At this point in the never-ending pandemic, I think it's safe to say we've all had a weird couple of years.
But most of us didn't start a new job right when the pandemic hit, serving in a position in which personal interaction with students and teachers is kind of important. That's exactly what A-B Tech President John Gossett did, though, as he started work July 1, 2020, about three months into a world turned upside down by COVID-19.
So, this spring's graduation, scheduled for May 14, is kind of a big deal for Gossett. OK, it's a huge deal.
"It’s the first in-person graduation I’ve attended," Gossett told me. "We’ve had small pinning ceremonies that just included students or one or two family members, but as far as a good old-fashioned get-together this is the first one."
Gossett, 59, came to A-B Tech from McDowell Technical Community College, where he also served as president. I asked him if his first two years here were, well, weird.
He laughed heartily.
"People would ask, ‘How do you like A-B Tech?’” Gossett said. “And I would say, ‘That’s a great question. I don’t know yet.'”
Most college presidents I've met are outgoing, garrulous types who enjoy talking with students and faculty. Gossett is no exception, so coming to a campus that was largely shut down was no fun for a confirmed extrovert.
"The A-B Tech that I knew, from working at other community colleges here in Western North Carolina, was vibrant, full of students and parking was a problem — and that has not been my experience these last two years,” Gossett said. “This last academic year, seeing more employees, seeing more students, that has done my heart good. We’re getting back to that feeling a college campus is supposed to have.”
A-B Tech was scheduled to hand out over 1,000 degrees, diplomas and certificates May 14, and they expected over 400 students to walk the stage in the ceremony at Harrah's Cherokee Center-Asheville. While the event obviously is in person, the pandemic still looms, and Gossett said they're not ignoring it.
"We will have masks at the door for people who want to wear them,” Gossett said. “We celebrate that. If that’s what you want to do, we get it, we understand. And if you don’t want to, we get it, we understand.”
He noted that A-B Tech has followed federal and state guidelines through the whole pandemic, and he said their positive case numbers were lower than county, state and national averages.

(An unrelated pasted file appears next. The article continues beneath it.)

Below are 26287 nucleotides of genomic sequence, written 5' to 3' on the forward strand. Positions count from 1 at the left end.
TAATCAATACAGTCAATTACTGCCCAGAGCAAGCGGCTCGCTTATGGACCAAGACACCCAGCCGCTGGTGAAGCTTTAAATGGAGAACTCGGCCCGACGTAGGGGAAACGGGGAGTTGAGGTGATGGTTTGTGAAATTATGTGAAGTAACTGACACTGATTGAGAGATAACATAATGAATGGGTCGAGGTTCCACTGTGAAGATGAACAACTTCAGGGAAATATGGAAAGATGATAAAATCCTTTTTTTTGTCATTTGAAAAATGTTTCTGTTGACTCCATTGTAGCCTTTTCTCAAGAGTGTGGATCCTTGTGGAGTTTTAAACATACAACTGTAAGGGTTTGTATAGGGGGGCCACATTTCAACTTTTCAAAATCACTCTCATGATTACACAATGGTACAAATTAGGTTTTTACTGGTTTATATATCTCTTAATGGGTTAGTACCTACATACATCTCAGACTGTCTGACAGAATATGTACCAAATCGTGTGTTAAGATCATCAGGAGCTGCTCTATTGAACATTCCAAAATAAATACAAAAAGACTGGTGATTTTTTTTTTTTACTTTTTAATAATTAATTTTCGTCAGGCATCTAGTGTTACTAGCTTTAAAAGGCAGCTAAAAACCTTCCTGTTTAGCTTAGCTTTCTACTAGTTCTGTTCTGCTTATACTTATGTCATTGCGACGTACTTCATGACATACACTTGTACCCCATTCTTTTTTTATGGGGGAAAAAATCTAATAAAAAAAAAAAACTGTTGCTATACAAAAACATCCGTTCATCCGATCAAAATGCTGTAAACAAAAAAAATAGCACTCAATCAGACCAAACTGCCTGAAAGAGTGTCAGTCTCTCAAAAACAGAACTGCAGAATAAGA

As it's his first graduation ceremony at A-B Tech, Gossett planned to deliver the keynote address himself.
“I promise them it will be short," he said with a laugh. "Nobody comes to graduation to hear the speaker; they come to see their student walk across the stage. I’ve done this before; I know how families are."
He didn't have to look too far to find a theme for his speech.
"They are resilient,” Gossett said. “This is the pandemic class, and they’ve overcome an awful lot. The value of literally changing their learning on a dime, I think will serve them very well.”
Naturally, the pandemic has been weird for students, too, he said. Administrators discovered an interesting shift during the pandemic.
"It’s the exact opposite of what we predicted,” Gossett said. “We predicted our younger students would want to stay in the online environment, and older students would want to come back.
“When in actuality it was just opposite – the younger students begged for community,” he continued. “They were excited to see their peers face to face, and our older students who have jobs and families and careers really appreciated the flexibility of the online environment.”
I can tell you, as the father of two sons whose college experiences were marred by COVID, that this rings true. My oldest son, who graduated in May 2021, never got to walk in an actual ceremony at Appalachian State, while my younger son got to graduate in person last weekend at Chapel Hill.
All the speakers there talked of resilience and perseverance, too, with a large dollop of Carolina basketball thrown in. By every speaker. Seriously, every one of them.
At one point, an N.C. State grad sitting behind us stood up and said, "I can't take any more of this Carolina basketball s*&$. I've got to take a break."
It was a bit much, but hey, the Heels made the NCAA championship game and beat Duke twice!
But I digress.
Gossett also said he planned to give a nod to another college graduate during A-B Tech's ceremony — his dad.
"The actual robe I have is my father’s — he earned his Ph.D. at N.C. State," Gossett said. "I’ll have his gown on, but I won’t have his hood on, because he was in agriculture and I was in education."
Gossett earned his doctorate degree in Adult and Community College Education from N.C. State University. He's spent 34 years working in community colleges, first at Mayland Community College in Spruce Pine, and then at McDowell.
In short, it was shaping up to be a special day for all those A-B Tech grads, and the college's president. When I talked with him, he wasn't doing a great job of hiding his excitement.
He said he would encourage the faculty and staff to pay attention to the families in the stands.
"Drink in their excitement and pay attention to their joy, because that’s why we do what do what we do," Gossett said. "As an educator, if that doesn’t get to you, then there’s nothing I can do to help, you know?”
Well said, sir. Congratulations to all of this year's graduates.
Go knock it out of the park!